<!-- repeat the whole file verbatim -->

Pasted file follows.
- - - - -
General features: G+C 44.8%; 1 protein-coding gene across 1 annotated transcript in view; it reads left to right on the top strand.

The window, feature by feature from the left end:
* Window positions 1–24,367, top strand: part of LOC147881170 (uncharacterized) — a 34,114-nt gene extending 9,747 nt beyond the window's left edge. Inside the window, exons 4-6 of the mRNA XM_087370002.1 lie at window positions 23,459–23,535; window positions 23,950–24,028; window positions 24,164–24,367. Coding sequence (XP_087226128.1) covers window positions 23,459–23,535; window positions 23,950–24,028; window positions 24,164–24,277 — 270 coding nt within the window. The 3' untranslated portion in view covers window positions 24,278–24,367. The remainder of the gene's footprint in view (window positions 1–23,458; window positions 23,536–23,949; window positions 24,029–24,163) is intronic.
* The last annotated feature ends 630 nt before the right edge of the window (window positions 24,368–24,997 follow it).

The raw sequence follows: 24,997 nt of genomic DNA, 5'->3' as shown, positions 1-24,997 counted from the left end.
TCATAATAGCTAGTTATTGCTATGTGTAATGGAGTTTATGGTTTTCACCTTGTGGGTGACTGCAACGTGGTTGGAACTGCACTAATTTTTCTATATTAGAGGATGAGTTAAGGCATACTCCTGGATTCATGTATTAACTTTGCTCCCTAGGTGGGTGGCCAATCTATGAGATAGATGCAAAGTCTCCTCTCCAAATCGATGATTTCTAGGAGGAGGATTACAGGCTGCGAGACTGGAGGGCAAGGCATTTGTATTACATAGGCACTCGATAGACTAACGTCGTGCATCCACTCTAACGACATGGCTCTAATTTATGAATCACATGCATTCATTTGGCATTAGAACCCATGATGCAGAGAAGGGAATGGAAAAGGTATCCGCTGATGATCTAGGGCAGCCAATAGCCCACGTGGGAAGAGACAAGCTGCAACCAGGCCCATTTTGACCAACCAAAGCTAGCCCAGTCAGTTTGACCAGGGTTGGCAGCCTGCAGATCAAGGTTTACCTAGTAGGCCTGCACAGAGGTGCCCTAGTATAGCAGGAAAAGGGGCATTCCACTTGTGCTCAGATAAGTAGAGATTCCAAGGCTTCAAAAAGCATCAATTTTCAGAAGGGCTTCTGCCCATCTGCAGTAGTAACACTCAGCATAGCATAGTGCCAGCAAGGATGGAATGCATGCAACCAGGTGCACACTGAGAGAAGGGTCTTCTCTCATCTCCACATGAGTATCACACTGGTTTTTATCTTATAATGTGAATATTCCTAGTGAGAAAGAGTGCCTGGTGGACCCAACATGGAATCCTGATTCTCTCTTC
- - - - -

General features: G+C 44.8%; 1 protein-coding gene across 1 annotated transcript in view; it reads left to right on the top strand.

The window, feature by feature from the left end:
* Window positions 1–24,367, top strand: part of LOC147881170 (uncharacterized) — a 34,114-nt gene extending 9,747 nt beyond the window's left edge. Inside the window, exons 4-6 of the mRNA XM_087370002.1 lie at window positions 23,459–23,535; window positions 23,950–24,028; window positions 24,164–24,367. Coding sequence (XP_087226128.1) covers window positions 23,459–23,535; window positions 23,950–24,028; window positions 24,164–24,277 — 270 coding nt within the window. The 3' untranslated portion in view covers window positions 24,278–24,367. The remainder of the gene's footprint in view (window positions 1–23,458; window positions 23,536–23,949; window positions 24,029–24,163) is intronic.
* The last annotated feature ends 630 nt before the right edge of the window (window positions 24,368–24,997 follow it).

The raw sequence follows: 24,997 nt of genomic DNA, 5'->3' as shown, positions 1-24,997 counted from the left end.
TCATAATAGCTAGTTATTGCTATGTGTAATGGAGTTTATGGTTTTCACCTTGTGGGTGACTGCAACGTGGTTGGAACTGCACTAATTTTTCTATATTAGAGGATGAGTTAAGGCATACTCCTGGATTCATGTATTAACTTTGCTCCCTAGGTGGGTGGCCAATCTATGAGATAGATGCAAAGTCTCCTCTCCAAATCGATGATTTCTAGGAGGAGGATTACAGGCTGCGAGACTGGAGGGCAAGGCATTTGTATTACATAGGCACTCGATAGACTAACGTCGTGCATCCACTCTAACGACATGGCTCTAATTTATGAATCACATGCATTCATTTGGCATTAGAACCCATGATGCAGAGAAGGGAATGGAAAAGGTATCCGCTGATGATCTAGGGCAGCCAATAGCCCACGTGGGAAGAGACAAGCTGCAACCAGGCCCATTTTGACCAACCAAAGCTAGCCCAGTCAGTTTGACCAGGGTTGGCAGCCTGCAGATCAAGGTTTACCTAGTAGGCCTGCACAGAGGTGCCCTAGTATAGCAGGAAAAGGGGCATTCCACTTGTGCTCAGATAAGTAGAGATTCCAAGGCTTCAAAAAGCATCAATTTTCAGAAGGGCTTCTGCCCATCTGCAGTAGTAACACTCAGCATAGCATAGTGCCAGCAAGGATGGAATGCATGCAACCAGGTGCACACTGAGAGAAGGGTCTTCTCTCATCTCCACATGAGTATCACACTGGTTTTTATCTTATAATGTGAATATTCCTAGTGAGAAAGAGTGCCTGGTGGACCCAACATGGAATCCTGATTCTCTCTTC